• For the database tier of the application, Contoso compared Azure SQL Database to SQL Server by referring to the features comparison: Azure SQL Database and Azure SQL Managed Instance. Contoso decided to use Azure SQL Database for a few reasons:
    • Azure SQL Database is a managed relational database service. It delivers predictable performance at multiple service levels, with near-zero administration. Advantages include dynamic scalability with no downtime, built-in intelligent optimization, and global scalability and availability.
    • Contoso can use the lightweight Data Migration Assistant to assess the on-premises database migration to Azure SQL Database.
    • Contoso can use Azure Database Migration Service to migrate the on-premises database to Azure SQL Database.
    • With Software Assurance, Contoso can exchange existing licenses for discounted rates on a database in SQL Database by using the Azure Hybrid Benefit for SQL Server. This approach could provide a cost saving of up to 30 percent.
    • SQL Database provides security features such as Always Encrypted, dynamic data masking, row-level security, and SQL threat detection.
  • For the application web tier, Contoso has decided to use Azure App Service. This PaaS service enables them to deploy the application with just a few configuration changes. Contoso will use Visual Studio to make the change, and they'll deploy two web apps, one for the website and one for the WCF service.
  • To meet requirements for a DevOps pipeline, Contoso will use Azure DevOps for source code management with Git repos. They'll use automated builds and release to build the code and deploy it to the Azure App Service.

Solution review

Contoso evaluates their proposed design by putting together a pros and cons list, as shown in the following table:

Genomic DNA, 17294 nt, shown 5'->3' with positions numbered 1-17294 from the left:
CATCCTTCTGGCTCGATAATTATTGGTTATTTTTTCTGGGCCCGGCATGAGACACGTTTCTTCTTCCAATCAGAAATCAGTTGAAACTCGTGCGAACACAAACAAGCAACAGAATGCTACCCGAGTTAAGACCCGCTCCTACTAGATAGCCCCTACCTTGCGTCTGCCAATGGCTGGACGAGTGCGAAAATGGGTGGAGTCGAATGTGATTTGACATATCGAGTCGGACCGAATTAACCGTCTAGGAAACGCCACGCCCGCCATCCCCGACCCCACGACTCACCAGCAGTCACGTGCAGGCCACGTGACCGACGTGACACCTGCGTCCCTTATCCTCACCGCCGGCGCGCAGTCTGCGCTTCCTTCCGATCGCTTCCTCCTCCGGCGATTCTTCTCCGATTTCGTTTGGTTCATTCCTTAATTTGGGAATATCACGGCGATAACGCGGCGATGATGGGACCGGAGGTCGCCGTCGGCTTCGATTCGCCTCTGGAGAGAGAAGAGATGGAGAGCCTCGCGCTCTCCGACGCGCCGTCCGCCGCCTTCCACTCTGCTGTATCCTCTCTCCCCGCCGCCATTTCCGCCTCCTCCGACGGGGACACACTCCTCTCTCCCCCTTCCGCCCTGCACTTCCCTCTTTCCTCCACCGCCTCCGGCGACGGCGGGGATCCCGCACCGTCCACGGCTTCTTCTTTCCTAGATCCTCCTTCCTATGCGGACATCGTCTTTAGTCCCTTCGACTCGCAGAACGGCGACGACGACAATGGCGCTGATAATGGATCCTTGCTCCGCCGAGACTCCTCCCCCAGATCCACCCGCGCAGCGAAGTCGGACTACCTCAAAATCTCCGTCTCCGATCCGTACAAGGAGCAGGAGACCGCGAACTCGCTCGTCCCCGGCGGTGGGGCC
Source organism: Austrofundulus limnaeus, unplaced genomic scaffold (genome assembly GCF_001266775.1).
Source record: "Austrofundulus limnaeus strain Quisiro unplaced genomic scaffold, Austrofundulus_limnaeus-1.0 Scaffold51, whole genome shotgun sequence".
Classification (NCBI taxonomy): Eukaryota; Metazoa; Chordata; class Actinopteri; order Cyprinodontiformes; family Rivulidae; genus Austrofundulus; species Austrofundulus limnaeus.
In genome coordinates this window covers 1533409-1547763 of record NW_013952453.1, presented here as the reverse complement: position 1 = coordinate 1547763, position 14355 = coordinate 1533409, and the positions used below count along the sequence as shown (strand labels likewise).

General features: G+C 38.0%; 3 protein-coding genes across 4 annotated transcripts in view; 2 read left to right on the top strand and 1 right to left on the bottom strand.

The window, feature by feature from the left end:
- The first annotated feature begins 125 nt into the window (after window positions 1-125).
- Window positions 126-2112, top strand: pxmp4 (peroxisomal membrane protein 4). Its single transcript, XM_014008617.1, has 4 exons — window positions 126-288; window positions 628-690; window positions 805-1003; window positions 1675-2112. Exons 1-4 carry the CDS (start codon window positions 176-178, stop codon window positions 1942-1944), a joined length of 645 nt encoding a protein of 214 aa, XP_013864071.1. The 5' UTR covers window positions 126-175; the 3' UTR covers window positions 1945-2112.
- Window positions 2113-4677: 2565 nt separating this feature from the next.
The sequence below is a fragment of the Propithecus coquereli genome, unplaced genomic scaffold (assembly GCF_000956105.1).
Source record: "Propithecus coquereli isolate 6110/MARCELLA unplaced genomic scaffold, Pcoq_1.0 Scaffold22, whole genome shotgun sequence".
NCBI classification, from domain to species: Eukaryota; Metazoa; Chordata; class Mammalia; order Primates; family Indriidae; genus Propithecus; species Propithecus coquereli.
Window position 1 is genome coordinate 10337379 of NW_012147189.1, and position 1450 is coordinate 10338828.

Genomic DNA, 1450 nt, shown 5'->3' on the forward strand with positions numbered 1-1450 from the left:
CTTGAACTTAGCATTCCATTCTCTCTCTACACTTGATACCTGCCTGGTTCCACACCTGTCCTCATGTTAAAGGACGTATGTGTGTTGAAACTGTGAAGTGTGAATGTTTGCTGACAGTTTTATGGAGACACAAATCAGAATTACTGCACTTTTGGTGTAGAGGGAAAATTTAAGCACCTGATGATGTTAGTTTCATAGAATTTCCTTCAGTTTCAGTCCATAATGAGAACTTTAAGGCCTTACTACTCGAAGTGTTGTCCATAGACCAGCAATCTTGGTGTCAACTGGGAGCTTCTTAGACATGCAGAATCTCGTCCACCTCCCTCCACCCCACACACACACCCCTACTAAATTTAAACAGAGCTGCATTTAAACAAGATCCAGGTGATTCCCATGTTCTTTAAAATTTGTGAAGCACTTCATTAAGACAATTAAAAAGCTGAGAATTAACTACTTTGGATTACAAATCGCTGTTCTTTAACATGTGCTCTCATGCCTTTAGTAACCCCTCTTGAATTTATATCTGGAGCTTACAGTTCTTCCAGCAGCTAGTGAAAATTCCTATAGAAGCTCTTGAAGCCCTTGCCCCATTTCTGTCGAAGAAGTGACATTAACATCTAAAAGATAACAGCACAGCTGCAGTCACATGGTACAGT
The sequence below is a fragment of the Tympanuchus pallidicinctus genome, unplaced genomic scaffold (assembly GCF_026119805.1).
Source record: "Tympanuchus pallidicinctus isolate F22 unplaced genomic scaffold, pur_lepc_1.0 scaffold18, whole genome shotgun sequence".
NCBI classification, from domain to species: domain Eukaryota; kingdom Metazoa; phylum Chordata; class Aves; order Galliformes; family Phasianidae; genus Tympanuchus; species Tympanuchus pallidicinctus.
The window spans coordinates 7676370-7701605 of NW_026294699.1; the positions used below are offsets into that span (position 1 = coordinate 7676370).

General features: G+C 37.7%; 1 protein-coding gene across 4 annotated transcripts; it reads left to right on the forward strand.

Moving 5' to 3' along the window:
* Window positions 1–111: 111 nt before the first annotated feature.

Consideration Details
Pros The SmartHotel360 application code doesn't require changes for migration to Azure.

Contoso can take advantage of their investment in Software Assurance by using the Azure Hybrid Benefit for both SQL Server and Windows Server.

After the migration, Windows Server 2008 R2 won't need to be supported. For more information, see the Microsoft Lifecycle Policy.

Contoso can configure the web tier of the application with multiple instances, so that the web tier is no longer a single point of failure.

The database will no longer depend on the aging SQL Server 2008 R2.

SQL Database supports the technical requirements. Contoso assessed the on-premises database by using Data Migration Assistant and found that it's compatible.

Azure SQL Database has built-in fault tolerance that Contoso doesn't have to set up. This ensures that the data tier is no longer a single point of failover.

If Contoso uses Azure Database Migration Service to migrate their database, it will have the infrastructure ready for migrating databases at scale.
Cons Azure App Service supports only one application deployment for each web app. This means that two web apps must be provisioned, one for the website and one for the WCF service.

Proposed architecture

Diagram of the proposed architecture.

Migration process

  1. Contoso provisions an Azure SQL Database and then migrates the SmartHotel360 database to it by using Azure Database Migration Service.

  2. Contoso provisions and configures web apps, and deploys the SmartHotel360 application to them.

    Diagram of the migration process.

Azure services

Service Description Cost
Azure App Service Migration Assistant A free and simple path to seamlessly migrate .NET web applications from on-premises to the cloud with minimal to no code changes. It's a downloadable tool, free of charge.